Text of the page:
A sharply divided Texas Supreme Court ruled Friday that the Electric Reliability Council of Texas is a government agency and is entitled to sovereign immunity from civil lawsuits.
The decision by the state’s highest court, which four dissenting justices said “undermines public trust,” almost certainly means that ERCOT will be dismissed as a defendant in thousands of Winter Storm Uri-related wrongful death, personal injury and product liability lawsuits pending in Harris County courts, according to multiple legal experts.
In a five-to-four ruling, the justices found that ERCOT, a nonprofit private corporation governed by the Texas Public Utility Commission “performs a ‘uniquely governmental’ function as part of a ‘larger governmental system’, it is an organ of government.”
“ERCOT is not a government contractor; it is an ‘essential organization’ certified by the [Public Utility Commission] pursuant to statute, and its argument for immunity is as an arm of the state, not derivative of the state,” Chief Justice Nathan Hecht wrote in his 40-page opinion.
“The fact that ERCOT is organized as a membership-based nonprofit corporation does not make it any less an arm of the state,” Chief Justice Hecht penned. “An entity’s organizational form is not dispositive. While corporations do not typically enjoy sovereign immunity, ERCOT is not a typical corporation.”
While the state supreme court’s decision protects ERCOT from civil litigation for its role in Winter Storm Uri, the unprecedented February 2021 storm that paralyzed most of Texas for four days and led to hundreds of deaths, lawyers said Friday that the lawsuits against the individual energy companies will move forward.
In its opinion, the Texas justices said that any damage claims against ERCOT must be brought first as an administrative proceeding before the PUC, the very state agency that governs ERCOT.
The four dissenting justices decried the ruling, saying that granting ERCOT immunity from civil lawsuits “undermines public trust” and called on state legislators to fix the majority’s “erroneous decision.”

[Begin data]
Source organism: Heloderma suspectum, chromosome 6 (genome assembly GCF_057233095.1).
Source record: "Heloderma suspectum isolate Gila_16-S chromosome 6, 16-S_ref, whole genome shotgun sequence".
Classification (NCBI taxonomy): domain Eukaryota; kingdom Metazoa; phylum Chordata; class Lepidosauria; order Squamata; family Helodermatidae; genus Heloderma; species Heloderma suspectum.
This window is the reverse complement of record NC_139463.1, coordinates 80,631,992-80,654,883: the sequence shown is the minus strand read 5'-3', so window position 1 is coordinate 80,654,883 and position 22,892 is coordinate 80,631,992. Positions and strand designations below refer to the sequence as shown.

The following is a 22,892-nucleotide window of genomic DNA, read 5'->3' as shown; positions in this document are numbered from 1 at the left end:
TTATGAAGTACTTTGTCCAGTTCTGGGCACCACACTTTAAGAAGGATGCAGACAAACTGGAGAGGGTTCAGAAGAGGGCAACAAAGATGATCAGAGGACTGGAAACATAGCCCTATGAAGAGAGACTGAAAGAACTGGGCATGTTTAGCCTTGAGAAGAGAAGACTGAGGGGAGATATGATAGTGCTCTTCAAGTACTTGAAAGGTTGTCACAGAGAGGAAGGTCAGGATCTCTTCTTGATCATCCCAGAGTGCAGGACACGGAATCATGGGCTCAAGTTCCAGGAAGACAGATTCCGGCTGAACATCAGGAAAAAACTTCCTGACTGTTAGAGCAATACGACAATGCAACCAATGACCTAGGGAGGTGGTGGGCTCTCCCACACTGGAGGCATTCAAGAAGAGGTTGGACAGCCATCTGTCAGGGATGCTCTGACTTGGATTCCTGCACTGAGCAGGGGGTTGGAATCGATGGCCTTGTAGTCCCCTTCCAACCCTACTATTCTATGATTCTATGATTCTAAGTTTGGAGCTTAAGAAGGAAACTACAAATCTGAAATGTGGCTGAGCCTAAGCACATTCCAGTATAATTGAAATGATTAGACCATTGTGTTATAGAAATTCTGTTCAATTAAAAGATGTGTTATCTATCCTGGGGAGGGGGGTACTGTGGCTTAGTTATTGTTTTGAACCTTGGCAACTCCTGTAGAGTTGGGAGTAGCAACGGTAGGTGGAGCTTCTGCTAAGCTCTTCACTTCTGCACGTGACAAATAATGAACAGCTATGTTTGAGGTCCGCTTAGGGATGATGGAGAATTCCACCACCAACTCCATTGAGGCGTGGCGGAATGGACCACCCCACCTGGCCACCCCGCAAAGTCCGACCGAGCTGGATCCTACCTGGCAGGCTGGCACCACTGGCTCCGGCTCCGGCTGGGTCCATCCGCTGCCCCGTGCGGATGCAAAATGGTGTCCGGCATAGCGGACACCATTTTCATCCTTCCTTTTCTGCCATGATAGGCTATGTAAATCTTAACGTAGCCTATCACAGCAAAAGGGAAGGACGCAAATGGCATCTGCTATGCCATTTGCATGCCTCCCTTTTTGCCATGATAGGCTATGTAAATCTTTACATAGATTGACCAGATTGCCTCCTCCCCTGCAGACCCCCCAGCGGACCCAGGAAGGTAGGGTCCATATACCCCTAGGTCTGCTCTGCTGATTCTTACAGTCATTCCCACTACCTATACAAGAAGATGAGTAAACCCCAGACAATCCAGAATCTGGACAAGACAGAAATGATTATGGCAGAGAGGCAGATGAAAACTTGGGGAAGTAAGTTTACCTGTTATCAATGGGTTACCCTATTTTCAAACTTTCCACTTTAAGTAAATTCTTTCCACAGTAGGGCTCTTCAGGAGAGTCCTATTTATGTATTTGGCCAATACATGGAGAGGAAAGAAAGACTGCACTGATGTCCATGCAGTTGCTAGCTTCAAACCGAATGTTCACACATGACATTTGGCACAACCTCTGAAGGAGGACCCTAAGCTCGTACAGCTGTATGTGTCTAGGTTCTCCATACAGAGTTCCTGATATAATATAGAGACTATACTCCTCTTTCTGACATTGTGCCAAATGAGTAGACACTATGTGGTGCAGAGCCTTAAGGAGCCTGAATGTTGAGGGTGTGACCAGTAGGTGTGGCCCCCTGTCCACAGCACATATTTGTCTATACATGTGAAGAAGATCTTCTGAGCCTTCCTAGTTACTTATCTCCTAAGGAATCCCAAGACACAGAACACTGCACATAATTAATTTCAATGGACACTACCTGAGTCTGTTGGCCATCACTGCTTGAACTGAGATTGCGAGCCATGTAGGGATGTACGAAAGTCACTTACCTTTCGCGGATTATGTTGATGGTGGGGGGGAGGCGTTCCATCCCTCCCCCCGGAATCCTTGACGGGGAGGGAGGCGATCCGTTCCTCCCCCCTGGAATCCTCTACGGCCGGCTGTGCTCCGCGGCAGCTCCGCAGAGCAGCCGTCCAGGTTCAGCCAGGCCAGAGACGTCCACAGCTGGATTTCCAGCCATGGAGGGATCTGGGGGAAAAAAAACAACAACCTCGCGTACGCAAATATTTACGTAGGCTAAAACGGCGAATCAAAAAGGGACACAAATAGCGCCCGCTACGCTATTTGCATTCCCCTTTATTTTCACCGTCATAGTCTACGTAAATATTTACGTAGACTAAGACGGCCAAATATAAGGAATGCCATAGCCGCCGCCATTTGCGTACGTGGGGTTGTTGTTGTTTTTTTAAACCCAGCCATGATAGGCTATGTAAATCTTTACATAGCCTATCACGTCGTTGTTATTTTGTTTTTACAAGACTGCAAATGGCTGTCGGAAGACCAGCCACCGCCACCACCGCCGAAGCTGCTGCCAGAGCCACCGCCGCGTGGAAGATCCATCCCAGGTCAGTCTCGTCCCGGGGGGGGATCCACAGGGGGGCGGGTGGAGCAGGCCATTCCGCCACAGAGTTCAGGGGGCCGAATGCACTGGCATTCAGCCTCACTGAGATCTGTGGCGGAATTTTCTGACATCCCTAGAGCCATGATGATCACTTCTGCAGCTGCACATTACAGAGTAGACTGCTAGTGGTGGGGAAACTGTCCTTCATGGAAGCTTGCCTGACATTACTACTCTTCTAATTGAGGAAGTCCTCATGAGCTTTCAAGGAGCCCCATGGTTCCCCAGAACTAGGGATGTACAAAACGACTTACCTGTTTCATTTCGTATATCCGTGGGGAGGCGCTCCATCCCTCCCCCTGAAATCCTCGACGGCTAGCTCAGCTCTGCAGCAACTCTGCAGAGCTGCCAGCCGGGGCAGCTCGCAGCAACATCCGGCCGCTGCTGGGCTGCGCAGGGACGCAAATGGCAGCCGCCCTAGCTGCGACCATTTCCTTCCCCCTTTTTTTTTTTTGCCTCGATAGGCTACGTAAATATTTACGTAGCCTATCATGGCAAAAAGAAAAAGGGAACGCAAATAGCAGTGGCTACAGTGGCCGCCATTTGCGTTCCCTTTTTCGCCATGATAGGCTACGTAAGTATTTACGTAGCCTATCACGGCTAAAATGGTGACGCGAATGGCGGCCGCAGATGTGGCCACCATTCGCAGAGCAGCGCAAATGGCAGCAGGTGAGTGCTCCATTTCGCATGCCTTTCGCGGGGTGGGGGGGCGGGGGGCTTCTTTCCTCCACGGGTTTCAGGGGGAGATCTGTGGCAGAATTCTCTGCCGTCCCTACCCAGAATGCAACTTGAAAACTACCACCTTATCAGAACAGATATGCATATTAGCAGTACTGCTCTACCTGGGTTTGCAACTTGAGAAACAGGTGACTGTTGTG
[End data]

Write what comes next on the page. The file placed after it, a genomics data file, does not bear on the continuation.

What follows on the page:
Justices Jeffrey Boyd and John Devine, in a 53-page dissenting opinion, agreed that ERCOT is an agency created and governed by the state and that the state PUC has original jurisdiction over disputes with ERCOT. But he wrote that the Texas legislators never granted ERCOT sovereign immunity.
“Texas law has not vested the private corporation ERCOT with the nature of an arm of the state, we respectfully disagree that sovereign immunity should broadly prohibit courts from exercising jurisdiction over claims against it,” wrote Justice Boyd and Justice Devine, who was joined by two other justices. “Until today, however, this court had never extended sovereign immunity to a purely private entity — one neither created nor chartered by the government — even when that entity performs some governmental functions.”
“The public expects and trusts that those injured can claim the protection of the laws and that those responsible — to the extent responsibility exists — will be held accountable: the government through the political process and at the ballot box and private entities in court,” Justice Boyd and Justice Devine wrote. “But by granting sovereign immunity to a purely private entity that has not been designated as part of the government and without requiring a demonstration of the government’s actual control over the complained-of conduct, the court undermines this public trust.”
The Texas Supreme Court’s decision involves two generally unrelated cases.
The first dispute is a six-year, multibillion-dollar legal battle brought by Dallas-based Panda Power that has nothing to do with Winter Storm Uri.
Panda claimed ERCOT knowingly produced false market data in 2011 and 2012 that led it to invest $2.2 billion to build three new power plants — operations that did not generate the revenues that ERCOT predicted. Panda claims that ERCOT committed fraud, negligent misrepresentation and breach of fiduciary duty and demands hundreds of millions of dollars in damages.
The second case pits San Antonio’s CPS Energy against ERCOT and is directly tied to Winter Storm Uri.
CPS alleged that after the Texas Public Utility Commission ordered ERCOT to set electricity prices at the highest permissible rate — $9,000 per megawatt hour — in order to conserve scarce power during the storm, ERCOT improperly maintained that scarcity pricing after the power crisis had passed, resulting in billions of dollars in overcharges statewide.
In both cases, ERCOT argued that it is a division of state government and thus has immunity from lawsuits related to his official actions.
In the CPS case, the San Antonio Court of Appeals dismissed the energy company’s lawsuit, stating that CPS should have taken its claims through an administrative process with the PUC instead of going to court first. The justices on the Fourth Court of Appeals did not address ERCOT’s immunity argument.
By contrast, the Dallas Court of Appeals in the Panda litigation tackled ERCOT’s claim of immunity head-on and rejected it.
The Texas Supreme Court decision Friday reverses the Dallas Court of Appeals and upholds the San Antonio Court of Appeals.
Justices Boyd and Devine used their dissent to ask the Texas Legislature to “correct the court’s error” by enacting “a rule of construction that it does not intend to grant private entities the ‘nature, purposes, and powers’ of an arm of the state for the purposes of sovereign immunity unless it explicitly designates the entity as part of the government.”
“The Legislature could also waive some or all of ERCOT’s newfound immunity,” they wrote. “In this way, the Legislature could begin restoring the public’s trust following this court’s erroneous extension of sovereign immunity to a purely private corporation.”
The case numbers are 22-0056 and 22-0196.